In this picture, I’m trying to work out which cannabis plants grow the fastest. I’m looking for those that have started to flower early, indicating that their reproductive organs have become active. My team and I can then cross-breed them for genetic improvement.
We have a 100-square-metre greenhouse at Brazil’s Federal University of Viçosa. Growing cannabis for medical purposes is legal in Brazil, but only a few projects have been authorized. ADWA Cannabis, our company, is allowed to cultivate cannabis for research purposes here on campus — but we cannot expand beyond the university. Soon, we plan to open a new greenhouse, still on campus, three times bigger than this one.
Around 2015, when I started my bachelor’s degree at Viçosa, the restrictive cannabis laws prompted nationwide protests — promoted mainly by mothers of kids with disorders such as epilepsy, who might benefit from drugs made from cannabis compounds but struggle to access them. Now, the Brazilian congress is considering making cannabis cultivation for medical and industrial purposes fully legal. Brazil would then probably attract investment from countries including Canada and the United States, which have expertise in cannabis products. We hope that Brazilian companies can also carve out a space in this market.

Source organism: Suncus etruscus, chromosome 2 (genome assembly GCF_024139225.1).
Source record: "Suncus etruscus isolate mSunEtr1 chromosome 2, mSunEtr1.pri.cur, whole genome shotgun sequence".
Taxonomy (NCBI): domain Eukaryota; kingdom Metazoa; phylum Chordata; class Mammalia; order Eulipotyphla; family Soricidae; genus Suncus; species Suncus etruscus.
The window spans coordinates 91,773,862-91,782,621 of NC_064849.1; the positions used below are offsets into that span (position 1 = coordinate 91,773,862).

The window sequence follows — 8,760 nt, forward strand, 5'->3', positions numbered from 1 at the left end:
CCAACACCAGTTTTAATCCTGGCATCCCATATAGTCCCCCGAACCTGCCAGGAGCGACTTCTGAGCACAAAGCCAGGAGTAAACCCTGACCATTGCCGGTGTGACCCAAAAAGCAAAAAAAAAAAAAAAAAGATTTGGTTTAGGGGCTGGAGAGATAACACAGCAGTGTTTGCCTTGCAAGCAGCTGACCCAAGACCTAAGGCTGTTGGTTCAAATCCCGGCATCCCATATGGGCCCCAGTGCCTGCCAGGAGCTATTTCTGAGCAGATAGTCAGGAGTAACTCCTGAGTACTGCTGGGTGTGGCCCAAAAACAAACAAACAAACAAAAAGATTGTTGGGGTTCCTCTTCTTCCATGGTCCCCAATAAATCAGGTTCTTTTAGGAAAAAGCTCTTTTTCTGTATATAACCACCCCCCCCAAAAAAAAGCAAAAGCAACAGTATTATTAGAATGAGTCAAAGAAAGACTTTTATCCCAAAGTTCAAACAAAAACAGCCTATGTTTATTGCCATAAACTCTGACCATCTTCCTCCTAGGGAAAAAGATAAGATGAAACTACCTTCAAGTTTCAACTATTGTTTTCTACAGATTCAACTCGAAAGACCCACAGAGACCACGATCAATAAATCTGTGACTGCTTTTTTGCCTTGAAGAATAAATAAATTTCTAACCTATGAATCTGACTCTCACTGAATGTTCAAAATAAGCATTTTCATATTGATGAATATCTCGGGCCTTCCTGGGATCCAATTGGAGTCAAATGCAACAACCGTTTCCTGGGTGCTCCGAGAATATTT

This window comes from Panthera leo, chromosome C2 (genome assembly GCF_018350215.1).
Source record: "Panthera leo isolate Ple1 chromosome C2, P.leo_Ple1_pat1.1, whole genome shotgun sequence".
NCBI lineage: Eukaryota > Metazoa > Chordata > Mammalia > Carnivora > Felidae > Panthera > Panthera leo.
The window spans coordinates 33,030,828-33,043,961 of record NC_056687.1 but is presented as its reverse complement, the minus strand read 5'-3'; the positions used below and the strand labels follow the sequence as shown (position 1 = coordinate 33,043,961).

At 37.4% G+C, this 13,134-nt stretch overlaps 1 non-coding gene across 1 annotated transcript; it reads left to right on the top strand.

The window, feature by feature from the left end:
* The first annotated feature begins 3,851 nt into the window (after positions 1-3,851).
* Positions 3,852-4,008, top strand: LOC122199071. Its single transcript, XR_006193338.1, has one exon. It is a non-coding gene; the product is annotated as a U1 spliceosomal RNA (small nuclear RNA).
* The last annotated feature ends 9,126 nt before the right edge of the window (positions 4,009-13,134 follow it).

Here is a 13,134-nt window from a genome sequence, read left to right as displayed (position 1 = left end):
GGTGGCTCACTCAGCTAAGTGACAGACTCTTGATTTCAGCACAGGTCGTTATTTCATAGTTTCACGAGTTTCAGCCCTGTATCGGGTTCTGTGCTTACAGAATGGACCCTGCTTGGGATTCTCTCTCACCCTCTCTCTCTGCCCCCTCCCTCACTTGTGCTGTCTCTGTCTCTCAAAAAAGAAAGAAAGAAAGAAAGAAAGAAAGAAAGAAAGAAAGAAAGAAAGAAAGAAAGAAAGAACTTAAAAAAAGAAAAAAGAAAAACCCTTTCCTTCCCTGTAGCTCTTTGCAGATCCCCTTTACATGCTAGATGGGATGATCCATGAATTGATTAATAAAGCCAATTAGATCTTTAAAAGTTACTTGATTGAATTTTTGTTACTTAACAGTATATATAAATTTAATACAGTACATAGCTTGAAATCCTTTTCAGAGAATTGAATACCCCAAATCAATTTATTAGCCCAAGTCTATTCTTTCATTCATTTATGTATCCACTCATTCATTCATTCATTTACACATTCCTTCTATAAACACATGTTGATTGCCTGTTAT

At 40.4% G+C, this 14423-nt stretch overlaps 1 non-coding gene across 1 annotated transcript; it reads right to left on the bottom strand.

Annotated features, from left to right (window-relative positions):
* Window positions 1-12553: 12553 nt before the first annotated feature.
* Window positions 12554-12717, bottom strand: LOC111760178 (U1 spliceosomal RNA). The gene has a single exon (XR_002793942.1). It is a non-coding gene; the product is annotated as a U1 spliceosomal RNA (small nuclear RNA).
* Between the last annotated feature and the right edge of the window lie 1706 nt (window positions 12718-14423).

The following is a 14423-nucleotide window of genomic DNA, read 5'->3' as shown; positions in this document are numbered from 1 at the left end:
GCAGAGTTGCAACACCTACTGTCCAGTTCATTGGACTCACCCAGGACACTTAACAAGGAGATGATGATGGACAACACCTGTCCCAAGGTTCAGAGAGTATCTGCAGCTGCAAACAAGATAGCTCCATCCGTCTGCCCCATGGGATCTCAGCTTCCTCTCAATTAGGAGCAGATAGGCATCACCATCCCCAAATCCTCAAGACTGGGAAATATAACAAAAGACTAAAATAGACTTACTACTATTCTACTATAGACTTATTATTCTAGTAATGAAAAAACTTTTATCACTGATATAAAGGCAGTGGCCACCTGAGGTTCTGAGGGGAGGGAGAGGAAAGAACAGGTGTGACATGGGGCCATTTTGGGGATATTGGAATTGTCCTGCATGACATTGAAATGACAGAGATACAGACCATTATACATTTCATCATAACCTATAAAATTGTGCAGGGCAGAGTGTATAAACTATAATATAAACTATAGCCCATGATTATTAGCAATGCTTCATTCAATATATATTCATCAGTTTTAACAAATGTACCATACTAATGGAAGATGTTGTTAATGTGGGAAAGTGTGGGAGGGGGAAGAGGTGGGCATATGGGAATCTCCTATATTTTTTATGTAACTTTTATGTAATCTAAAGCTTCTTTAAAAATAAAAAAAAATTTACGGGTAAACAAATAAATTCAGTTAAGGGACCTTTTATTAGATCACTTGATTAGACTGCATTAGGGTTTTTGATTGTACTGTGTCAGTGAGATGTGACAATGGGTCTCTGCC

When my partners and I founded ADWA Cannabis in 2018, we had only four subspecies of plant. After generations of cross-breeding, we are now evaluating 38 possible new varieties. Ultimately, our goal is to create plants that are completely comfortable in Brazilian soil and weather.
Besides the genetic improvement, we focus on monitoring the cultivation process, from soil nutrition to lighting and pest control. For this, we’ve developed software that has attracted the interest of Uruguayan and Spanish cannabis companies. We hope to license this software to more countries where cannabis cultivation is legal.
Nature 602, 354 (2022)